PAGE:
brown dwarf surrounded by a swirling disk of planet-building dust

This brown dwarf star is surrounded by a disk of space dust that may eventually form planets. See more space dust pictures.

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If you've spent much time looking up at the night sky, you've probably seen some spectacular meteors and meteor showers. One of the most amazing things about these displays is that the majority of the space dust that causes visible meteors is tiny -- between the size of a grain of sand and the size of a small pebble.

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Discussing meteor activity can be tricky because the terminology is confusing. The term meteor actually refers to the streak of light caused by a piece of space debris burning up in the atmosphere. The pieces of debris are called meteoroids, and remnants of the debris that reach Earth's surface (or another planet's) are called meteorites.

Meteoroids have a pretty big size range. They include any space debris bigger than a molecule and smaller than about 330 feet (100 meters) -- space debris bigger than this is considered an asteroid. But most of the debris the Earth comes in contact with is "dust" shed by comets traveling through the solar system. This dust tends to be made up of small particles.

So how can we see a meteor caused by such a small bit of matter? It turns out that what these meteoroids lack in mass they make up for in speed, and this is what causes the flash of light in the sky. Meteoroids enter the atmosphere at extremely high speeds -- 7 to 45 miles per second (11 to 72 kilometers per second). They can travel at this rate very easily in the vacuum of space because there's nothing to stop them. Earth's atmosphere, on the other hand, is full of matter, which creates a great deal of friction on a traveling object. This friction generates enough heat (up to 3,000 degrees Fahrenheit, or 1,649 degrees Celsius) to raise the meteoroid's surface to its boiling point, so the meteoroid is vaporized, layer by layer.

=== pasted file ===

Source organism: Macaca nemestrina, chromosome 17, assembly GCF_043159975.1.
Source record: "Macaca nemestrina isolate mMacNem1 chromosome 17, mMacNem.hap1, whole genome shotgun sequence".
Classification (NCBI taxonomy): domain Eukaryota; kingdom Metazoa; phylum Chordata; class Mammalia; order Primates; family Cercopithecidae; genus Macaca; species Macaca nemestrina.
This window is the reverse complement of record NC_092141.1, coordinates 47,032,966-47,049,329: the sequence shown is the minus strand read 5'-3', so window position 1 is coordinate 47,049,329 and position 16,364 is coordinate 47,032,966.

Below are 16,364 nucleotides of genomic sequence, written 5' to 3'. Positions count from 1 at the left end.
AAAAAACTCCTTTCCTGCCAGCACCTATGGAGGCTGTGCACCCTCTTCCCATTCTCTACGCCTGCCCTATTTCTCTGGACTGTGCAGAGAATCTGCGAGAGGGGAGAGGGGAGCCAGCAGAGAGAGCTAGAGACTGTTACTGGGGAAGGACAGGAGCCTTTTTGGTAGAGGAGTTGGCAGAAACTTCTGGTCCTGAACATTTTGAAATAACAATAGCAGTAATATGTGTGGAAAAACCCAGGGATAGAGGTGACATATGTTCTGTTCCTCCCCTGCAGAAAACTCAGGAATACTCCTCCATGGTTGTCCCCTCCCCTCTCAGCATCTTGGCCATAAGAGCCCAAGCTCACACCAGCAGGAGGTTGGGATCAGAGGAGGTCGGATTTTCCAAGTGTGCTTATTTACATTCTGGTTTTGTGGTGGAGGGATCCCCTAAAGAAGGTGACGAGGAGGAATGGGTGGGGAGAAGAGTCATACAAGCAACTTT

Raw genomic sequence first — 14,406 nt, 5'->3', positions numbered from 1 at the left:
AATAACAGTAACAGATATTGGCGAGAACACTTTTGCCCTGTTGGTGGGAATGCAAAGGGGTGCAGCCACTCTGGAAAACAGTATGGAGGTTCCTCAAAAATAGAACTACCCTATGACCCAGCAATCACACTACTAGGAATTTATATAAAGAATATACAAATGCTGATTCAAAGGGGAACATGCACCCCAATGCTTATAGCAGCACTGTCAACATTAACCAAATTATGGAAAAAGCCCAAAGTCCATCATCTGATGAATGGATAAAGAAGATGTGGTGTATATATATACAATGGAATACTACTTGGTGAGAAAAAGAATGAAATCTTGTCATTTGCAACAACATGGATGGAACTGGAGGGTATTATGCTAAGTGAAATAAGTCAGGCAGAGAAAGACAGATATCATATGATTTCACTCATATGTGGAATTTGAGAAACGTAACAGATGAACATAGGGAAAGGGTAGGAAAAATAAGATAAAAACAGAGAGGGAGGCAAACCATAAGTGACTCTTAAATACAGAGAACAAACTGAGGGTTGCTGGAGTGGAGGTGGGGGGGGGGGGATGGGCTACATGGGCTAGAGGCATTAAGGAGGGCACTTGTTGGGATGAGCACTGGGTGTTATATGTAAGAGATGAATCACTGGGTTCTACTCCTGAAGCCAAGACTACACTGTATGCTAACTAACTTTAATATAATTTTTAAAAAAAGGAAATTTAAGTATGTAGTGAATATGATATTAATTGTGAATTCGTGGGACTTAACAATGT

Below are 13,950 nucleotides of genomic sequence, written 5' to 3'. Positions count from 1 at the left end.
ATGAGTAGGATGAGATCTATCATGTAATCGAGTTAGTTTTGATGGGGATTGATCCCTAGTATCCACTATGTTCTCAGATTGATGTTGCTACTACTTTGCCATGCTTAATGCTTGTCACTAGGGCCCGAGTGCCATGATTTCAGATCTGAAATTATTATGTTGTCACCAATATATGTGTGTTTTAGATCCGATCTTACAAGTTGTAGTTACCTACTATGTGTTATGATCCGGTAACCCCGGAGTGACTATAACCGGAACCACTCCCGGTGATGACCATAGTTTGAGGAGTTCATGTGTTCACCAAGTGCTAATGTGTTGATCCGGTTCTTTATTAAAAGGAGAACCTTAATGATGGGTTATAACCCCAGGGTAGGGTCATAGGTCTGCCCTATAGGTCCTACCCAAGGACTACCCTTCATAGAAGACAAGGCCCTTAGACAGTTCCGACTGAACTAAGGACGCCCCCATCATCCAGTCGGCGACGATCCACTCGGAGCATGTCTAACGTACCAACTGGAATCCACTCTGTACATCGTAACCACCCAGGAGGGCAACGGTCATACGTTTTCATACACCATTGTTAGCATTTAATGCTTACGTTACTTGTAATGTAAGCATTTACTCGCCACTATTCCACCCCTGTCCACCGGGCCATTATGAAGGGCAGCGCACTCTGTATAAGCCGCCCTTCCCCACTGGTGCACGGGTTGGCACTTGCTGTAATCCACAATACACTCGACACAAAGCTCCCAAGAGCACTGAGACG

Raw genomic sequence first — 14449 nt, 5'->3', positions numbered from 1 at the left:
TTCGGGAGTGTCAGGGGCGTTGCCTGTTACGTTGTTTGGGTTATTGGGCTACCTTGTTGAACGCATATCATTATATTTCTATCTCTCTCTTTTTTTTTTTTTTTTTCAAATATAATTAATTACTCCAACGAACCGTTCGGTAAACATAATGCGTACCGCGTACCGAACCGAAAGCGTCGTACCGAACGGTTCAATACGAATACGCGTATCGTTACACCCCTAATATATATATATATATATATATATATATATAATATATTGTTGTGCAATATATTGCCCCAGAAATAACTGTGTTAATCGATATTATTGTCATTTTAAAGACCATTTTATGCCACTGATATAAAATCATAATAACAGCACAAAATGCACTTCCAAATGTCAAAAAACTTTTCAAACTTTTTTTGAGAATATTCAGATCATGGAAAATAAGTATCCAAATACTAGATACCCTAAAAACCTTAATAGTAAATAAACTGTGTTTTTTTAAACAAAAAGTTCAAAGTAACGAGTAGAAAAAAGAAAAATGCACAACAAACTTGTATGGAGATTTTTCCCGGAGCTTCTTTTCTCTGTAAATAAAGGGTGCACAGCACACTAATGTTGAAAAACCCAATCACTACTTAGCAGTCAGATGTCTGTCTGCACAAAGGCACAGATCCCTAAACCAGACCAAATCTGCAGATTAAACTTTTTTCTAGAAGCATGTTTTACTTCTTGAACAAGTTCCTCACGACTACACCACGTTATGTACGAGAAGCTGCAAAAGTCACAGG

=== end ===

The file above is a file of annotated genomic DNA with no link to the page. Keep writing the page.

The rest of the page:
The friction breaks the molecules of both the meteoroid material and the atmosphere into glowing ionized particles, which then recombine, releasing light energy to form a bright "tail." A meteor tail caused by a grain-sized meteoroid is a few feet wide (about a meter) but, because of the high speed of the debris, may be many miles long.

So how big does a meteoroid have to be to make it to the surface of the Earth? Surprisingly, most of the meteoroids that reach the ground are especially small -- from microscopic debris to dust-particle-size pieces. They don't get vaporized because they are light enough that they slow down very easily. Moving about 1 inch (2.5 centimeters) per second through the atmosphere, they don't experience the intense friction that larger meteoroids do. In this sense, most all meteoroids that enter the atmosphere make it to the ground, in the form of microscopic dust.

As for meteoroids big enough to form visible meteors, estimates for the minimum size vary. This is because there are factors other than size involved. Most notably, a meteoroid's entry speed affects its chances of reaching the surface, because it determines the amount of friction the meteoroid experiences. Typically, though, a meteoroid would have to be about the size of a marble for a portion of it to reach the Earth's surface. Smaller particles burn up in the atmosphere about 50 to 75 miles (80 to 120 kilometers) above the Earth.

The meteorites a person is likely to find on the ground probably came from significantly larger meteoroids -- pieces of debris at least the size of a basketball, typically, since larger meteoroids usually break up into smaller chunks as they travel through the atmosphere.

You can actually find and collect tiny meteorites that have made it through the Earth's atmosphere with a simple experiment -- Put a pan on your back porch or deck to catch them!

To learn more about objects in space and how they work, look over the links on the next page.